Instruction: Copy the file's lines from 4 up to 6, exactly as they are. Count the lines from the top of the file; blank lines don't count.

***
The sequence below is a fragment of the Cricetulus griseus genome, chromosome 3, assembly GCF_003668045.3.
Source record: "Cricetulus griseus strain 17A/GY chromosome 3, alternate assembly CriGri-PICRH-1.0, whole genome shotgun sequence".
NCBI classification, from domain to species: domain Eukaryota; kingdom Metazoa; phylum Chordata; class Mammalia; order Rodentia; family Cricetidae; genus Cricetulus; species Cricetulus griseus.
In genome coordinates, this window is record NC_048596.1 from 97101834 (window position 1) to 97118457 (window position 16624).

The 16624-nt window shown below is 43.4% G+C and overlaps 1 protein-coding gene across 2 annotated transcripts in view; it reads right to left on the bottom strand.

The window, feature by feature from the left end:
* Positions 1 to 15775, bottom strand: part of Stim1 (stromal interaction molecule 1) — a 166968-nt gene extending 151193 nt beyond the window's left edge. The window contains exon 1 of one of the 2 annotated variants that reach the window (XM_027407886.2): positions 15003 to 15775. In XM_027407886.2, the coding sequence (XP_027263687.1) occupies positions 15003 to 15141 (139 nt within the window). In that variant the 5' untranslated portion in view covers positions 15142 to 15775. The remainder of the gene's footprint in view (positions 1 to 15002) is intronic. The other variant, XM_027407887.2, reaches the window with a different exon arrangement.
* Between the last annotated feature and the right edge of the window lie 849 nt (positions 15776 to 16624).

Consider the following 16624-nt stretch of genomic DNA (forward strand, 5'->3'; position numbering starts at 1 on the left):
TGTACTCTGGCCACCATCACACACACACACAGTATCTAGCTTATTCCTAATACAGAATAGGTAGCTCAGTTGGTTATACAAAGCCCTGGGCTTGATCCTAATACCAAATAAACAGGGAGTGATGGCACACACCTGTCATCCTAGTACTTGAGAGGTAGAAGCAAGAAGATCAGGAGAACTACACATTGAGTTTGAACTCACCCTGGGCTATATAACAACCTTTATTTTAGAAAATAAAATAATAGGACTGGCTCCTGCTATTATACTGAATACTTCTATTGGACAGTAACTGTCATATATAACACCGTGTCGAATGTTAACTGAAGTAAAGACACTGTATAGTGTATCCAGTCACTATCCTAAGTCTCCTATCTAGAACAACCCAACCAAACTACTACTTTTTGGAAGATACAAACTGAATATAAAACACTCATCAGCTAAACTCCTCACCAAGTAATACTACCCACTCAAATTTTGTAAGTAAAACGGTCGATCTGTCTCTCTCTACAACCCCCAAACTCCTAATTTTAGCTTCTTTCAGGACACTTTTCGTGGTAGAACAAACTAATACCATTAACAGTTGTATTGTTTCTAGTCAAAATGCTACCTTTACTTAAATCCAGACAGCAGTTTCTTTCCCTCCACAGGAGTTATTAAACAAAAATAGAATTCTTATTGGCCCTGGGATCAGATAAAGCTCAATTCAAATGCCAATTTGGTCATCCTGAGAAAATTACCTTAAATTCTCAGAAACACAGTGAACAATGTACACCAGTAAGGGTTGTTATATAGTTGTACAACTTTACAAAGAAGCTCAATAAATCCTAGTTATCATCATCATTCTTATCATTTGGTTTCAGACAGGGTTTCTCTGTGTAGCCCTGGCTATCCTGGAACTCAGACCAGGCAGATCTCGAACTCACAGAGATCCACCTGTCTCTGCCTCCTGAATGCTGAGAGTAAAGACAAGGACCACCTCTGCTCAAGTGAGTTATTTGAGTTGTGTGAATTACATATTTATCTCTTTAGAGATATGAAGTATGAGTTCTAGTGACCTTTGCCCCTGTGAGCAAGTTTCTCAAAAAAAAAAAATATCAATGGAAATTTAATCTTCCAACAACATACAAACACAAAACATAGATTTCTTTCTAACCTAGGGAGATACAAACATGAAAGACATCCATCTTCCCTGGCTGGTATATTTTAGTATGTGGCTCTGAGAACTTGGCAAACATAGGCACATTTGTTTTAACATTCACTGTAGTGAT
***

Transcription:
In genome coordinates, this window is record NC_048596.1 from 97101834 (window position 1) to 97118457 (window position 16624).

The 16624-nt window shown below is 43.4% G+C and overlaps 1 protein-coding gene across 2 annotated transcripts in view; it reads right to left on the bottom strand.

The window, feature by feature from the left end: